New rules on website and app accessibility agreed

04-May-2016 @ 14:30

Vicky Ford Vicky Ford

Vicky Ford Vicky Ford

Vicky Ford Vicky Ford

New rules have been approved guaranteeing fuller access to the internet for people with disabilities.

Under the measures agreed by negotiators in Brussels, public sector bodies such as local councils, courts, public hospitals and the police must ensure their websites and mobile apps are accessible to all, especially the blind, partially sighted and hard of hearing.

This might mean enabling users to change the colour and size of text, incorporating a speech function to read out text and describe images and adding a facility to browse without a mouse.

Conservative MEP Vicky Ford, who took part in the negotiations with officials from the European Council and European Commission, described the rules as important and proportionate.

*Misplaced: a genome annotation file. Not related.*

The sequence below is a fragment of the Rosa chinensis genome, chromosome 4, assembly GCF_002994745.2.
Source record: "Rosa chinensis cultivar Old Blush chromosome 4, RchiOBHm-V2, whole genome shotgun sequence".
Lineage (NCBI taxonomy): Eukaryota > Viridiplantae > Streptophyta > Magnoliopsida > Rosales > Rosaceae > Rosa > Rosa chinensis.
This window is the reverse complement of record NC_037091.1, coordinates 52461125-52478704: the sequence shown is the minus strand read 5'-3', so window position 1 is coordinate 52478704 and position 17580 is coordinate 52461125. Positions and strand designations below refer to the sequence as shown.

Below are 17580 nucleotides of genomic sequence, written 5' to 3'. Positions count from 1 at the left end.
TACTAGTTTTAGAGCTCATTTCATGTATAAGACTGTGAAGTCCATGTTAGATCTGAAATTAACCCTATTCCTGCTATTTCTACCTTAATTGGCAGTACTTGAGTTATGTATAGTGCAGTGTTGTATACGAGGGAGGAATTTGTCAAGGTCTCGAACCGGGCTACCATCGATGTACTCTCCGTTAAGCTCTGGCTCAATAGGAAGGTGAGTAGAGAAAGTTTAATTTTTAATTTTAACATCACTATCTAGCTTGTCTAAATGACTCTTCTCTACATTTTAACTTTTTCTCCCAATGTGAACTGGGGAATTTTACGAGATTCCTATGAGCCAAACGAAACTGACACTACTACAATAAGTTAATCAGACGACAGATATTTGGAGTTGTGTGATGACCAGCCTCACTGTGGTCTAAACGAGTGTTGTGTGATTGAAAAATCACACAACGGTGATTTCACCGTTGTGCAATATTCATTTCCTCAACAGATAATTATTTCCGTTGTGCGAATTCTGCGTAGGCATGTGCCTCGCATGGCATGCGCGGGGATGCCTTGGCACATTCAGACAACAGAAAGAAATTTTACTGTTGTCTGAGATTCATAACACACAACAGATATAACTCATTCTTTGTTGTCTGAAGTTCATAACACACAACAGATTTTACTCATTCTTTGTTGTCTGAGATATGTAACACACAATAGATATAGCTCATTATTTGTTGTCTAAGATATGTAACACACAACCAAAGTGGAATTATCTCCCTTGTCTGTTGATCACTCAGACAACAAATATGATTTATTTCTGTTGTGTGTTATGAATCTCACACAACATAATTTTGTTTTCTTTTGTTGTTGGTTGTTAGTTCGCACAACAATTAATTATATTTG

"The UK is already leading the way in this area and much of our good practice has been fed into the legislation," said Mrs Ford, MEP for Eastern England who chairs the European Parliament's Internal Market and Consumer Protection Committee.

"Being able to obtain information from websites and apps about key public services is a necessity of modern day life and we must spread the benefits of the Digital Single Market to all.

"It has been good to work with experts from the Royal National Institute for Blind People in the UK and representatives of those with visual impairments across Europe to understand better how smart use of technology can really help those with disabilities, and how frustrating it is when public websites are poorly designed."

The legislation includes an "on demand" process allowing individuals to ask for information to be provided in an accessible format. A separate clause prevents the measures becoming overly burdensome for individual organisations.

Meanwhile, countries have agreed to work with experts to develop technical standards for mobile apps to make them more accessible for the disabled.

The rules will now be formally approved by the European Parliament and the Council, after which Member States have 21 months to incorporate them into national legislation.

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